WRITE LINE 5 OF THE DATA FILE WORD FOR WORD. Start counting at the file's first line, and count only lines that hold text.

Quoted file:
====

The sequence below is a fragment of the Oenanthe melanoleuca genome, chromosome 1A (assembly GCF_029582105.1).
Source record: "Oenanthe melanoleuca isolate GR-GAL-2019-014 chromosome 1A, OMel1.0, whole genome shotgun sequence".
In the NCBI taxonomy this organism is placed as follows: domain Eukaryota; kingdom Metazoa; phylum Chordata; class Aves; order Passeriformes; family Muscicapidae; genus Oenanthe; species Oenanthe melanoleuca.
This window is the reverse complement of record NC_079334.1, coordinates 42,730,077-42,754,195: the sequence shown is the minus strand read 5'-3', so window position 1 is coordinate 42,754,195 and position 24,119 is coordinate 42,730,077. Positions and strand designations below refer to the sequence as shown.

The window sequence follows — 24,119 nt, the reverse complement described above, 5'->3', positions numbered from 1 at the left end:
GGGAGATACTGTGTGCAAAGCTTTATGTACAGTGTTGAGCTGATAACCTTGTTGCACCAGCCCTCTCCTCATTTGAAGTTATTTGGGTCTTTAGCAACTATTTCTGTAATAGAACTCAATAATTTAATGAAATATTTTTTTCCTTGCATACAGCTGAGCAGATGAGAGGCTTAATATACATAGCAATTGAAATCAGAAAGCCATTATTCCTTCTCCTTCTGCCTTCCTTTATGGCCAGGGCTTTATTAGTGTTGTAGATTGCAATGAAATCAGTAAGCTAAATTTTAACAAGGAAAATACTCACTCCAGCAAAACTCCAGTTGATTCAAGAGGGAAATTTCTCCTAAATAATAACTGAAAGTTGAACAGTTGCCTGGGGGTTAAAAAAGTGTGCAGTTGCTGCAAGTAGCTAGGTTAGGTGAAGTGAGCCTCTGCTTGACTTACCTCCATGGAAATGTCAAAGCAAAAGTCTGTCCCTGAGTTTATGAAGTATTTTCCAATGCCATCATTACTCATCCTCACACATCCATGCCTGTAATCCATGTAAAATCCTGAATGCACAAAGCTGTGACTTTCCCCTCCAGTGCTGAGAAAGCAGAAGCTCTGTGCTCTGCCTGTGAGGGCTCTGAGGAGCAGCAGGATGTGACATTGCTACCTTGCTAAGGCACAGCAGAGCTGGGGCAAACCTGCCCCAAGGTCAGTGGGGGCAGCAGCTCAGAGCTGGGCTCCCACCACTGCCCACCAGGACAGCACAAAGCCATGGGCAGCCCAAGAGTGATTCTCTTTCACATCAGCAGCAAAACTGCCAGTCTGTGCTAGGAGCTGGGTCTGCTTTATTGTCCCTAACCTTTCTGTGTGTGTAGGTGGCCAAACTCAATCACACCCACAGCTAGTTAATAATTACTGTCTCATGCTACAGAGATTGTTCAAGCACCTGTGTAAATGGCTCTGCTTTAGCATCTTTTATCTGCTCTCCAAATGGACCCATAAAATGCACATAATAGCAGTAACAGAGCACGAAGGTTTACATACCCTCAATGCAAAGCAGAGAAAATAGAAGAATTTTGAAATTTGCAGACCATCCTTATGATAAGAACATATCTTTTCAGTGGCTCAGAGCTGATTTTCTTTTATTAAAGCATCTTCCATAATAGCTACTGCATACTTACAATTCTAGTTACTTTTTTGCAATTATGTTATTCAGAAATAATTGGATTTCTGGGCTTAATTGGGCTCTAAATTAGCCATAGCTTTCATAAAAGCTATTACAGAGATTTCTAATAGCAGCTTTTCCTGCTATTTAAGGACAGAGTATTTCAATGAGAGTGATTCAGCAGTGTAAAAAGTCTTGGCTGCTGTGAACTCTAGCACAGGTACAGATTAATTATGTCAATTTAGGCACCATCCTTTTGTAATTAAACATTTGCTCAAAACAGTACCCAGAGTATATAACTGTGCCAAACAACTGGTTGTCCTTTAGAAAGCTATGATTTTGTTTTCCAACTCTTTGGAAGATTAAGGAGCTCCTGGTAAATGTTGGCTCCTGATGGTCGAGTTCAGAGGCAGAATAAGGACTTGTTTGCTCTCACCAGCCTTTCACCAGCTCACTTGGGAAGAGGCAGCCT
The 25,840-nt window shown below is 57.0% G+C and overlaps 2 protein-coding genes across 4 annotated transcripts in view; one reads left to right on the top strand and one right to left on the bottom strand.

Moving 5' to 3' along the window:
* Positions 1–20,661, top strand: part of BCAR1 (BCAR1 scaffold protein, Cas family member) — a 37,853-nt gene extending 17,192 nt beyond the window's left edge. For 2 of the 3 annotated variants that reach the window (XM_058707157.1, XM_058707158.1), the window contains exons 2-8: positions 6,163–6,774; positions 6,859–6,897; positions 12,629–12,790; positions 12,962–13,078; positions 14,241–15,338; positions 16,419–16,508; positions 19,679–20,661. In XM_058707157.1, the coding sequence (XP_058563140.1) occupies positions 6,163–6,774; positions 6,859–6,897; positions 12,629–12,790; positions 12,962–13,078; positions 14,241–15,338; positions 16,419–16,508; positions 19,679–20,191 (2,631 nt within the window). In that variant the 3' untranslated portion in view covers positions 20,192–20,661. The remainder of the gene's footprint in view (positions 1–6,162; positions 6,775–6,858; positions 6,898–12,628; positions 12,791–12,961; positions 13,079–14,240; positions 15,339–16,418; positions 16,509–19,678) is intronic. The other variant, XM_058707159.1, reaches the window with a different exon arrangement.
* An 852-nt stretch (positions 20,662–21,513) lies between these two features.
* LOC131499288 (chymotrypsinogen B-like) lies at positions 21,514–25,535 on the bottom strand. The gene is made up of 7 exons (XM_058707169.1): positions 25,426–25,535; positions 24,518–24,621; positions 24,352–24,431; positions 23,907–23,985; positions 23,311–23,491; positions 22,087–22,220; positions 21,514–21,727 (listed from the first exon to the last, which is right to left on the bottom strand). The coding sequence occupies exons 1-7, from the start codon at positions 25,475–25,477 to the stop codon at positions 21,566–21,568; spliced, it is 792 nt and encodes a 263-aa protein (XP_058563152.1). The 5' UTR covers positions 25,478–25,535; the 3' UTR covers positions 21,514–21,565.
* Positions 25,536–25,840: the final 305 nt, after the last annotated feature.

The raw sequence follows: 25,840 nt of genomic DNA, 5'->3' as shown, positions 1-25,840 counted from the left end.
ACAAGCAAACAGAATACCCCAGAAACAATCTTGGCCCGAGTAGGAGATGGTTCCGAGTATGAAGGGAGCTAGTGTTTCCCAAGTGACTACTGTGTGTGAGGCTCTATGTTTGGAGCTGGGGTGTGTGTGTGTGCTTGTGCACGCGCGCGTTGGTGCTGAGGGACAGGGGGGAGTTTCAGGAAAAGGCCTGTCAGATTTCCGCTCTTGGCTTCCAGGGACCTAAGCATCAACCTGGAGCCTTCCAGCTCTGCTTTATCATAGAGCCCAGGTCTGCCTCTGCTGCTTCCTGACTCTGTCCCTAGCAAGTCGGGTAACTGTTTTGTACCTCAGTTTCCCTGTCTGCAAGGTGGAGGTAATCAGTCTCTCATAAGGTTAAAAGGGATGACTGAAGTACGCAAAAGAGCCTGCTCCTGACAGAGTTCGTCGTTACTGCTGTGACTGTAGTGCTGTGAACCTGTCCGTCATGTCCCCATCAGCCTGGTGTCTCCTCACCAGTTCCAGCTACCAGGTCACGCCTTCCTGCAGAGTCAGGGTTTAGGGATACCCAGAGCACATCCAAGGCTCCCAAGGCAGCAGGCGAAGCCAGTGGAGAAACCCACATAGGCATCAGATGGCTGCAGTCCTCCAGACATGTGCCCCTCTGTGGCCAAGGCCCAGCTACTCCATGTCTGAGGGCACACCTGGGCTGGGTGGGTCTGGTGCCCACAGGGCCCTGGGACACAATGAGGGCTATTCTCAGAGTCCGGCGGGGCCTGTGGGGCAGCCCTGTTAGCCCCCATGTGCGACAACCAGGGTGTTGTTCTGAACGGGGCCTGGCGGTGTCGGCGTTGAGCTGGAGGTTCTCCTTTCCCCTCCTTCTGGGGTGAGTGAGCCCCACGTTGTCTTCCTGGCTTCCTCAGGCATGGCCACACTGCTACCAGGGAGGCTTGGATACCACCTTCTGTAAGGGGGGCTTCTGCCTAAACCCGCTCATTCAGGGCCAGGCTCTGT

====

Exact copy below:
The window sequence follows — 24,119 nt, the reverse complement described above, 5'->3', positions numbered from 1 at the left end: